"Money is a spreadsheet"
James Galbraith, in a forward to Warren Mosler's forthcoming Seven Deadly Innocent Frauds, on how money really works. (Clue stick: Not in the way that the banksters, most financial [cough] journalists, the legacy parties, or the career "progressives," are telling you.*)
The common thread tying these themes together is simplicity itself. It's that modern money is a spreadsheet! It works by computer! When government spends or lends, it does so by adding numbers to private bank accounts. When it taxes, it marks those same accounts down. When it borrows, it shifts funds from a demand deposit (called a reserve account) to savings (called a securities account). And that for practical purposes is all there is. The money government spends doesn't come from anywhere, and it doesn't cost anything to produce. The government therefore cannot run out.
In the jargon, when a government is sovereign in its own currency, spending is not operationally constrained by revenues (unlike, say, households, US states, and Greece). The government can't run out of money any more than a bowling alley can run out of points. And how is money created?
Money is created by government spending (or by bank loans, which create deposits). Taxes serve to make us want that money – we need it in order to pay the taxes. And they help regulate total spending, so that we don't have more total spending than we have goods available at current prices – something that would force up prices and cause inflation. But taxes aren't needed in advance of spending -- and could hardly be, since before the government spends there is no money to tax.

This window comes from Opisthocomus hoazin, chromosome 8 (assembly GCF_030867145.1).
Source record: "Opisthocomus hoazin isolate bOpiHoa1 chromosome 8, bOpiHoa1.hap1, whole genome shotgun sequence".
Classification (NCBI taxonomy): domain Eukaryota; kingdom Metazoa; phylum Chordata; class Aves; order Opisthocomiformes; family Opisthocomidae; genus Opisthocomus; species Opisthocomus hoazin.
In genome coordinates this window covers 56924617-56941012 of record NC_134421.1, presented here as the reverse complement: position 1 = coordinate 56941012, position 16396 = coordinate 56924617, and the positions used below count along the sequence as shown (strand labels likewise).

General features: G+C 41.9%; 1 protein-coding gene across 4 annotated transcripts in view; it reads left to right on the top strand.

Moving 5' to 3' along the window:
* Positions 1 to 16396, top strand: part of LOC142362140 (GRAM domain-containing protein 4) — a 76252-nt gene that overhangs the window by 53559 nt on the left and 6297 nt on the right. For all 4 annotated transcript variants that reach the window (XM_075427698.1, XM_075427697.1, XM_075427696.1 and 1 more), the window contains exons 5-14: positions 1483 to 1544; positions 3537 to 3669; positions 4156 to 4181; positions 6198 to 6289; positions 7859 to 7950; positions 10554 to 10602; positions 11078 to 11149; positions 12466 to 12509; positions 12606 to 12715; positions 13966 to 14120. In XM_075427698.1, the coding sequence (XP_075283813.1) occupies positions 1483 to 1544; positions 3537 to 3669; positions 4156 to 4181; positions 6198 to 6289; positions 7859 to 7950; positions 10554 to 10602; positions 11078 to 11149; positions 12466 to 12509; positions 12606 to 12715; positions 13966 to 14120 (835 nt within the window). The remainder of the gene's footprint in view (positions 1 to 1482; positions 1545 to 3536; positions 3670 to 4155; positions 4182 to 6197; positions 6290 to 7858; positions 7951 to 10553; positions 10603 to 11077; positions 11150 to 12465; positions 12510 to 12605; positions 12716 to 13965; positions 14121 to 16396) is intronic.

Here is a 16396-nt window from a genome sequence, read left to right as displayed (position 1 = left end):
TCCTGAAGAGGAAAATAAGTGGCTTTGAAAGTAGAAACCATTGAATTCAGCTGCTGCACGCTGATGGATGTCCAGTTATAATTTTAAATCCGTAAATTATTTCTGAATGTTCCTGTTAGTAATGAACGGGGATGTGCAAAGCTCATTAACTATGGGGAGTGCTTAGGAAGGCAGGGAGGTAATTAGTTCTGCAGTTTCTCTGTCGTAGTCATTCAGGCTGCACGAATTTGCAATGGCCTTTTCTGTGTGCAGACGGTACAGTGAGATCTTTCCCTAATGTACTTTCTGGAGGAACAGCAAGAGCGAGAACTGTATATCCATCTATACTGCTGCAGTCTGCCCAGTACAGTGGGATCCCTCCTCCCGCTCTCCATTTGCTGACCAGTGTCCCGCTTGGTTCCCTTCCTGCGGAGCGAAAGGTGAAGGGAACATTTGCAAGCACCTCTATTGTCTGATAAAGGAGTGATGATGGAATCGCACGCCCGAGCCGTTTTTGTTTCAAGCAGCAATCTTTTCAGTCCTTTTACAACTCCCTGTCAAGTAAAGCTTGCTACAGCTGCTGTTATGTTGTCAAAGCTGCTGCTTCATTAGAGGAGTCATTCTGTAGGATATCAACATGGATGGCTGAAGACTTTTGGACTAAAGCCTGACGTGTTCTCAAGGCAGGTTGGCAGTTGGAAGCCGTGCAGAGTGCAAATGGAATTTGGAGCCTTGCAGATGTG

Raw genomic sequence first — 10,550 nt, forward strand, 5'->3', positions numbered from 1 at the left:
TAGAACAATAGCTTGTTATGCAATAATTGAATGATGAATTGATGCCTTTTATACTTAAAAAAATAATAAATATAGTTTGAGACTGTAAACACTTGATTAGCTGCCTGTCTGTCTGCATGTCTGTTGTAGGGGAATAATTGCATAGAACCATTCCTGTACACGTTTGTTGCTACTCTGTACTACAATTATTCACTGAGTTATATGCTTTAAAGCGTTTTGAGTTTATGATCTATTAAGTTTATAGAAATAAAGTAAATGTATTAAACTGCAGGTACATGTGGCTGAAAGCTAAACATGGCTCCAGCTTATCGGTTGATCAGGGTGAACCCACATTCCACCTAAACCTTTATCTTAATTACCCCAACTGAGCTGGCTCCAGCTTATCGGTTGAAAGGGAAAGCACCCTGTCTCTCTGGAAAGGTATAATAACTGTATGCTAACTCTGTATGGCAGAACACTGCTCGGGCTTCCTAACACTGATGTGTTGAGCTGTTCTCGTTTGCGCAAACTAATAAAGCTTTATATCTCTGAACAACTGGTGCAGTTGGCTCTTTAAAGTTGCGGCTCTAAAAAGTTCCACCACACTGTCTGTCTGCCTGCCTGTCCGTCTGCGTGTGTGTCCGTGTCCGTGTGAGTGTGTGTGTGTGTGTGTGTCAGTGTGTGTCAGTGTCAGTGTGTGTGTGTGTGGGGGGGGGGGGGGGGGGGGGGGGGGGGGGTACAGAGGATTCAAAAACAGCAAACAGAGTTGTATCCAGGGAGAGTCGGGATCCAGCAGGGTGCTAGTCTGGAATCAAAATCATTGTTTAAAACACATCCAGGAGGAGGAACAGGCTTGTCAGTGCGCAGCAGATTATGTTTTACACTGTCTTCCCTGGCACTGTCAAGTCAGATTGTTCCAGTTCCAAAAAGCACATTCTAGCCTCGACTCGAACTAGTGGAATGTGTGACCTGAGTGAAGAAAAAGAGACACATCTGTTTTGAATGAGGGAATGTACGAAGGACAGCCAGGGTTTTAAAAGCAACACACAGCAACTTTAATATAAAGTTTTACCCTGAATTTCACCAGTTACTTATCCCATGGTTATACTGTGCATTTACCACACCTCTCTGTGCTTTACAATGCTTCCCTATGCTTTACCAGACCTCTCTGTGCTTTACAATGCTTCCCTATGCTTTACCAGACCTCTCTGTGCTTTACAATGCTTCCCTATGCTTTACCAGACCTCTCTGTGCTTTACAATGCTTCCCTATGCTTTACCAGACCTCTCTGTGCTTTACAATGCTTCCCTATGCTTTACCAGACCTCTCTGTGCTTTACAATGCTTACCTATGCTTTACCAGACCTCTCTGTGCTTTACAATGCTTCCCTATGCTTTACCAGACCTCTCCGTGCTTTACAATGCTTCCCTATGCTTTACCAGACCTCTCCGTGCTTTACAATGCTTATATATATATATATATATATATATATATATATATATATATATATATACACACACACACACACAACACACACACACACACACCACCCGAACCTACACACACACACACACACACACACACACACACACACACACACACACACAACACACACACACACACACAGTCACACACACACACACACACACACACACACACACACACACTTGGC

A government borrowing in its own currency need never default on its debts; paying them is simply a matter of adding the interest to the bank accounts of the bond holders. A government can only decide to default – an act of financial suicide – or (in the case of a government borrowing in a currency it doesn't control) be forced to default by its bankers. But a US bank will always cash a check issued by the US Government, whatever happens.
Nor is the public debt a burden on the future. How could it be? Everything produced in the future will be consumed in the future. How much will be produced depends on how productive the economy is at that time. This has nothing to do with the public debt today; a higher public debt today does not reduce future production -- and if it motivates wise use of resources today, it may increase the productivity of the economy in the future.
Public deficits increase financial private savings -- as a matter of accounting, dollar for dollar. Imports are a benefit, exports a cost. We do not borrow from China to finance our consumption: the borrowing that finances an import from China is done by a US consumer at a US bank. Social Security privatization would just reshuffle the ownership of stocks and bonds in the economy – transferring risky assets to seniors and safer ones to the wealthy – without having any other economic effects. The Federal Reserve sets interest rates where it wants.
All these are among the simple principles set out in this small book.
Remember the "always wrong about everything" meme? As it turns out, that doesn't apply only to Republicans; it applies to Versailles generally. Quelle surprise.
NOTE * Career "progressives" seem to think that rational policy outcomes can be achieved by reasoning from faulty principles; about money, among other things. Me, I say, GIGO. As the election of 2008, and the subsequent heartbreak among the "Obama worshippers"-- (hat tip, Digby; we racists welcome you! -- amply shows.